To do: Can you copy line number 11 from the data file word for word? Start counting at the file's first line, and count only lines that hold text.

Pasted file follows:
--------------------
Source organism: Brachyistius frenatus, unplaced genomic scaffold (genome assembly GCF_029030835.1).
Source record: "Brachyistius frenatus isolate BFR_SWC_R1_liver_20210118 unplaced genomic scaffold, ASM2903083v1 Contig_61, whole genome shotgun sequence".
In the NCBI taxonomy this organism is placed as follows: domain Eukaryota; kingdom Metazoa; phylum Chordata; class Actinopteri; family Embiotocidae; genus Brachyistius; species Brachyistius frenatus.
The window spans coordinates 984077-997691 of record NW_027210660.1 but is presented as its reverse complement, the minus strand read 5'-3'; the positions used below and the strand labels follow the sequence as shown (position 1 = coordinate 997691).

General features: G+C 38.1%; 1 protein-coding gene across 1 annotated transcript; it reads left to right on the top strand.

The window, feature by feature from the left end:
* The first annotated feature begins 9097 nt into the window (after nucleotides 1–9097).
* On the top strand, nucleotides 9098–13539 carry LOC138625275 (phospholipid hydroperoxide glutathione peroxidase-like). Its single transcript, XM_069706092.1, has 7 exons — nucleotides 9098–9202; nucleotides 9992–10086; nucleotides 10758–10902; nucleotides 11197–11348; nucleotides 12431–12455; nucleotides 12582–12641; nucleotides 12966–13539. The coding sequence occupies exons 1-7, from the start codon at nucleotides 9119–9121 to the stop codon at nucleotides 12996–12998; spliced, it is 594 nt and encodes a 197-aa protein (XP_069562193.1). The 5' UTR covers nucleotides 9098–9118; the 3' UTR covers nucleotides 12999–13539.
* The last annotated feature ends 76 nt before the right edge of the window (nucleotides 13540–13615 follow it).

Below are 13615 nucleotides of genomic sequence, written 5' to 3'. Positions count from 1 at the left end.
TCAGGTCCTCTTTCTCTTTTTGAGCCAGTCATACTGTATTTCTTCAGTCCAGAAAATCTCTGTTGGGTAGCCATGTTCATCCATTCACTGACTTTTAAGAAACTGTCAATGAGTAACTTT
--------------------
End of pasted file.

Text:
TCAGGTCCTCTTTCTCTTTTTGAGCCAGTCATACTGTATTTCTTCAGTCCAGAAAATCTCTGTTGGGTAGCCATGTTCATCCATTCACTGACTTTTAAGAAACTGTCAATGAGTAACTTT